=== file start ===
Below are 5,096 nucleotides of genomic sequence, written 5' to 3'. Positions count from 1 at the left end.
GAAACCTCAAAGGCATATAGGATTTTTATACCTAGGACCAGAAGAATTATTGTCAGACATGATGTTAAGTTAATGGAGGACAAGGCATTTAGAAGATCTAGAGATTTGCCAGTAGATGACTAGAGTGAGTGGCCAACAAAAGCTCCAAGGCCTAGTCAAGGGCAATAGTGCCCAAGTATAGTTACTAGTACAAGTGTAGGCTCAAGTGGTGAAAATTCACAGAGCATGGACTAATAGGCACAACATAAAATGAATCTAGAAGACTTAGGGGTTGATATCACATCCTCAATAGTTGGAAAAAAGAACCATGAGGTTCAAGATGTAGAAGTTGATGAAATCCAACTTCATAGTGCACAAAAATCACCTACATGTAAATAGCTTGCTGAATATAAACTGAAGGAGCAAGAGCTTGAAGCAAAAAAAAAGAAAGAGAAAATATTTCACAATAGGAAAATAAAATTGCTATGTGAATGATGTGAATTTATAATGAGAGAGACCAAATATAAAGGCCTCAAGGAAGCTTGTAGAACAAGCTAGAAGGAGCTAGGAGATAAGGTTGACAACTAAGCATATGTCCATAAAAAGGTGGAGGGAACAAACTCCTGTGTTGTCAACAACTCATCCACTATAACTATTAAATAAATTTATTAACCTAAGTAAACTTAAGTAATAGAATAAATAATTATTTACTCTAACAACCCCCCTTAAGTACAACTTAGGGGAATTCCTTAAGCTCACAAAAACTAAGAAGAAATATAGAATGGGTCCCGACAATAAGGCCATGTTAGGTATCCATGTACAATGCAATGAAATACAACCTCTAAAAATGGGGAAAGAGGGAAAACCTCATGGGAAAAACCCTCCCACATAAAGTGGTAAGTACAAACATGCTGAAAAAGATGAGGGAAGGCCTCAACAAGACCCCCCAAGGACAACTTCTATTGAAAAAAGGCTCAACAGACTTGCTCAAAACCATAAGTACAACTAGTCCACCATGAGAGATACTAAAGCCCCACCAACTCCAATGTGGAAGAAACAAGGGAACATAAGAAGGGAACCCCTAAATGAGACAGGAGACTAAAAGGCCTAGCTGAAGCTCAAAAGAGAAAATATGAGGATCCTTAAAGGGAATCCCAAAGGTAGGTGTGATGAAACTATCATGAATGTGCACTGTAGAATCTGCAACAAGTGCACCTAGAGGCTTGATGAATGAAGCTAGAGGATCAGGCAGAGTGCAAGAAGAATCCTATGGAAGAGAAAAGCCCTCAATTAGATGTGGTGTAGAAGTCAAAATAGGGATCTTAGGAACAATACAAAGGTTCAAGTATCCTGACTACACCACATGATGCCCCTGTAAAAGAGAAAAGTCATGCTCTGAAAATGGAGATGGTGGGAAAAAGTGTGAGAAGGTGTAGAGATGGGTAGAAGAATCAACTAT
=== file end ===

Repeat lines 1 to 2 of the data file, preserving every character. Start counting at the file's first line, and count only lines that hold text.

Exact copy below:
Below are 5,096 nucleotides of genomic sequence, written 5' to 3'. Positions count from 1 at the left end.
GAAACCTCAAAGGCATATAGGATTTTTATACCTAGGACCAGAAGAATTATTGTCAGACATGATGTTAAGTTAATGGAGGACAAGGCATTTAGAAGATCTAGAGATTTGCCAGTAGATGACTAGAGTGAGTGGCCAACAAAAGCTCCAAGGCCTAGTCAAGGGCAATAGTGCCCAAGTATAGTTACTAGTACAAGTGTAGGCTCAAGTGGTGAAAATTCACAGAGCATGGACTAATAGGCACAACATAAAATGAATCTAGAAGACTTAGGGGTTGATATCACATCCTCAATAGTTGGAAAAAAGAACCATGAGGTTCAAGATGTAGAAGTTGATGAAATCCAACTTCATAGTGCACAAAAATCACCTACATGTAAATAGCTTGCTGAATATAAACTGAAGGAGCAAGAGCTTGAAGCAAAAAAAAAGAAAGAGAAAATATTTCACAATAGGAAAATAAAATTGCTATGTGAATGATGTGAATTTATAATGAGAGAGACCAAATATAAAGGCCTCAAGGAAGCTTGTAGAACAAGCTAGAAGGAGCTAGGAGATAAGGTTGACAACTAAGCATATGTCCATAAAAAGGTGGAGGGAACAAACTCCTGTGTTGTCAACAACTCATCCACTATAACTATTAAATAAATTTATTAACCTAAGTAAACTTAAGTAATAGAATAAATAATTATTTACTCTAACAACCCCCCTTAAGTACAACTTAGGGGAATTCCTTAAGCTCACAAAAACTAAGAAGAAATATAGAATGGGTCCCGACAATAAGGCCATGTTAGGTATCCATGTACAATGCAATGAAATACAACCTCTAAAAATGGGGAAAGAGGGAAAACCTCATGGGAAAAACCCTCCCACATAAAGTGGTAAGTACAAACATGCTGAAAAAGATGAGGGAAGGCCTCAACAAGACCCCCCAAGGACAACTTCTATTGAAAAAAGGCTCAACAGACTTGCTCAAAACCATAAGTACAACTAGTCCACCATGAGAGATACTAAAGCCCCACCAACTCCAATGTGGAAGAAACAAGGGAACATAAGAAGGGAACCCCTAAATGAGACAGGAGACTAAAAGGCCTAGCTGAAGCTCAAAAGAGAAAATATGAGGATCCTTAAAGGGAATCCCAAAGGTAGGTGTGATGAAACTATCATGAATGTGCACTGTAGAATCTGCAACAAGTGCACCTAGAGGCTTGATGAATGAAGCTAGAGGATCAGGCAGAGTGCAAGAAGAATCCTATGGAAGAGAAAAGCCCTCAATTAGATGTGGTGTAGAAGTCAAAATAGGGATCTTAGGAACAATACAAAGGTTCAAGTATCCTGACTACACCACATGATGCCCCTGTAAAAGAGAAAAGTCATGCTCTGAAAATGGAGATGGTGGGAAAAAGTGTGAGAAGGTGTAGAGATGGGTAGAAGAATCAACTAT